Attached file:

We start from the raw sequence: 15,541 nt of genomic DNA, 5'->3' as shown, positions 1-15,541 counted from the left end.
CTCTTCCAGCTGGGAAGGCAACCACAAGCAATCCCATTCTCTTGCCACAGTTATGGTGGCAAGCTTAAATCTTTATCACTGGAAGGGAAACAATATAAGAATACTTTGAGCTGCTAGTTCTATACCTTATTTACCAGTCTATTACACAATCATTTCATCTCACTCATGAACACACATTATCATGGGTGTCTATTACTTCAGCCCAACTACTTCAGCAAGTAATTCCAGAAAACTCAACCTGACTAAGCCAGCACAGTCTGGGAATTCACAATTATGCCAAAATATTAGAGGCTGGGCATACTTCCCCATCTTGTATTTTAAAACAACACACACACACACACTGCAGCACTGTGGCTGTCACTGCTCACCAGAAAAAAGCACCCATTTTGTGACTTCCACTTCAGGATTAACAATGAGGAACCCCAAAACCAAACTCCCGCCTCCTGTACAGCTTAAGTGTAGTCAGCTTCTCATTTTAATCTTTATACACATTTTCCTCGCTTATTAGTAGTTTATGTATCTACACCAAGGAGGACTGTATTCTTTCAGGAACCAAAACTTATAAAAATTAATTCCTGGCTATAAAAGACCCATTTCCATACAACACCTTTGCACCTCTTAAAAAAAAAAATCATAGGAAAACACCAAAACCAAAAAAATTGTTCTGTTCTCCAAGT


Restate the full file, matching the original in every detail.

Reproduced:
We start from the raw sequence: 15,541 nt of genomic DNA, 5'->3' as shown, positions 1-15,541 counted from the left end.
CTCTTCCAGCTGGGAAGGCAACCACAAGCAATCCCATTCTCTTGCCACAGTTATGGTGGCAAGCTTAAATCTTTATCACTGGAAGGGAAACAATATAAGAATACTTTGAGCTGCTAGTTCTATACCTTATTTACCAGTCTATTACACAATCATTTCATCTCACTCATGAACACACATTATCATGGGTGTCTATTACTTCAGCCCAACTACTTCAGCAAGTAATTCCAGAAAACTCAACCTGACTAAGCCAGCACAGTCTGGGAATTCACAATTATGCCAAAATATTAGAGGCTGGGCATACTTCCCCATCTTGTATTTTAAAACAACACACACACACACACTGCAGCACTGTGGCTGTCACTGCTCACCAGAAAAAAGCACCCATTTTGTGACTTCCACTTCAGGATTAACAATGAGGAACCCCAAAACCAAACTCCCGCCTCCTGTACAGCTTAAGTGTAGTCAGCTTCTCATTTTAATCTTTATACACATTTTCCTCGCTTATTAGTAGTTTATGTATCTACACCAAGGAGGACTGTATTCTTTCAGGAACCAAAACTTATAAAAATTAATTCCTGGCTATAAAAGACCCATTTCCATACAACACCTTTGCACCTCTTAAAAAAAAAAATCATAGGAAAACACCAAAACCAAAAAAATTGTTCTGTTCTCCAAGT